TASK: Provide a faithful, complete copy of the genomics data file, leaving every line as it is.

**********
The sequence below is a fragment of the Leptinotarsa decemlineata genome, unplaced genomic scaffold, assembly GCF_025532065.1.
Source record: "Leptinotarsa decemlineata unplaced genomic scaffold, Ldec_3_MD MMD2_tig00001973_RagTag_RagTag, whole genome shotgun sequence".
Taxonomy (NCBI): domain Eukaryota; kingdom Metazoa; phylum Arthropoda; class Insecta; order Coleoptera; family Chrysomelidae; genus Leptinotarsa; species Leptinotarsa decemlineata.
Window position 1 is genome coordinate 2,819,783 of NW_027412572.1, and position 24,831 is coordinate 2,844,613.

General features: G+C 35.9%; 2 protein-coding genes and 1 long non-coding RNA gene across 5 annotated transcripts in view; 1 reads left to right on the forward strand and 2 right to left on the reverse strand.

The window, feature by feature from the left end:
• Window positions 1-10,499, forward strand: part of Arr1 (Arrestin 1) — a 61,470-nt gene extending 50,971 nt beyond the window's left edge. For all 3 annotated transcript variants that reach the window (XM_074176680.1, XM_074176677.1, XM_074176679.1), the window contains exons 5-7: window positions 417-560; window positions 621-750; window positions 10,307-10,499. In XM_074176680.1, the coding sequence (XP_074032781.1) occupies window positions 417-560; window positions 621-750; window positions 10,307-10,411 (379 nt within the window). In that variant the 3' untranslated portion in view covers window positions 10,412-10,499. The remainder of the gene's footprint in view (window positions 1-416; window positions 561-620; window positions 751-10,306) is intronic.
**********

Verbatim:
The sequence below is a fragment of the Leptinotarsa decemlineata genome, unplaced genomic scaffold, assembly GCF_025532065.1.
Source record: "Leptinotarsa decemlineata unplaced genomic scaffold, Ldec_3_MD MMD2_tig00001973_RagTag_RagTag, whole genome shotgun sequence".
Taxonomy (NCBI): domain Eukaryota; kingdom Metazoa; phylum Arthropoda; class Insecta; order Coleoptera; family Chrysomelidae; genus Leptinotarsa; species Leptinotarsa decemlineata.
Window position 1 is genome coordinate 2,819,783 of NW_027412572.1, and position 24,831 is coordinate 2,844,613.

General features: G+C 35.9%; 2 protein-coding genes and 1 long non-coding RNA gene across 5 annotated transcripts in view; 1 reads left to right on the forward strand and 2 right to left on the reverse strand.

The window, feature by feature from the left end:
• Window positions 1-10,499, forward strand: part of Arr1 (Arrestin 1) — a 61,470-nt gene extending 50,971 nt beyond the window's left edge. For all 3 annotated transcript variants that reach the window (XM_074176680.1, XM_074176677.1, XM_074176679.1), the window contains exons 5-7: window positions 417-560; window positions 621-750; window positions 10,307-10,499. In XM_074176680.1, the coding sequence (XP_074032781.1) occupies window positions 417-560; window positions 621-750; window positions 10,307-10,411 (379 nt within the window). In that variant the 3' untranslated portion in view covers window positions 10,412-10,499. The remainder of the gene's footprint in view (window positions 1-416; window positions 561-620; window positions 751-10,306) is intronic.